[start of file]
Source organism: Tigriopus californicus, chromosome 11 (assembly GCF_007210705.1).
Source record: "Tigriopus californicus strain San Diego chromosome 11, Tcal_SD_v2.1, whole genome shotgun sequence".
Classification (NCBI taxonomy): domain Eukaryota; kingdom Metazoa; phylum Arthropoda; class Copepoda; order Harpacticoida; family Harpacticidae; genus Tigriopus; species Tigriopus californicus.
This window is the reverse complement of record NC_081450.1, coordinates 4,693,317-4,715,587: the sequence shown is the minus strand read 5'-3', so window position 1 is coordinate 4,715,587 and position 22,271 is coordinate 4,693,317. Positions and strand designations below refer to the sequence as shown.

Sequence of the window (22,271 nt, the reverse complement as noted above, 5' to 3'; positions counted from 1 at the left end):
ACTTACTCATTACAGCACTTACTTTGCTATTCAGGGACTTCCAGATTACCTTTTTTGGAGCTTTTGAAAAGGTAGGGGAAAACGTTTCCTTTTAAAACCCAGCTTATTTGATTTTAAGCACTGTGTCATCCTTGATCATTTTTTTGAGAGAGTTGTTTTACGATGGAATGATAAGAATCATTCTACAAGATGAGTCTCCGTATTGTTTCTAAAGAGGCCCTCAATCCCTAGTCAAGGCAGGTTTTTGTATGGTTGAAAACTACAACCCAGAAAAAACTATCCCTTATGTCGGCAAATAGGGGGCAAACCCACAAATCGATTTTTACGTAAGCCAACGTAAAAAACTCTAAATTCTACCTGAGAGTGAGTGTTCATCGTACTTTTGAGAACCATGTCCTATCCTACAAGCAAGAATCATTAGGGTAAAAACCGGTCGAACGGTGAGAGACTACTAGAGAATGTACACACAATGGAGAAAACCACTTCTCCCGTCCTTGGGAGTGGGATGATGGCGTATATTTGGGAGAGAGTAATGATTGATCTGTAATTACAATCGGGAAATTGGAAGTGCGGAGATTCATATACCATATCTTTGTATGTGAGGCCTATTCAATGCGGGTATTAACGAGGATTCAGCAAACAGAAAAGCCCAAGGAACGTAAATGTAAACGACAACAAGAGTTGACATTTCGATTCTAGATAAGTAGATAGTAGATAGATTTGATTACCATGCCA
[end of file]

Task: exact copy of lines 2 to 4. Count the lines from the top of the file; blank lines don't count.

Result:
Source record: "Tigriopus californicus strain San Diego chromosome 11, Tcal_SD_v2.1, whole genome shotgun sequence".
Classification (NCBI taxonomy): domain Eukaryota; kingdom Metazoa; phylum Arthropoda; class Copepoda; order Harpacticoida; family Harpacticidae; genus Tigriopus; species Tigriopus californicus.
This window is the reverse complement of record NC_081450.1, coordinates 4,693,317-4,715,587: the sequence shown is the minus strand read 5'-3', so window position 1 is coordinate 4,715,587 and position 22,271 is coordinate 4,693,317. Positions and strand designations below refer to the sequence as shown.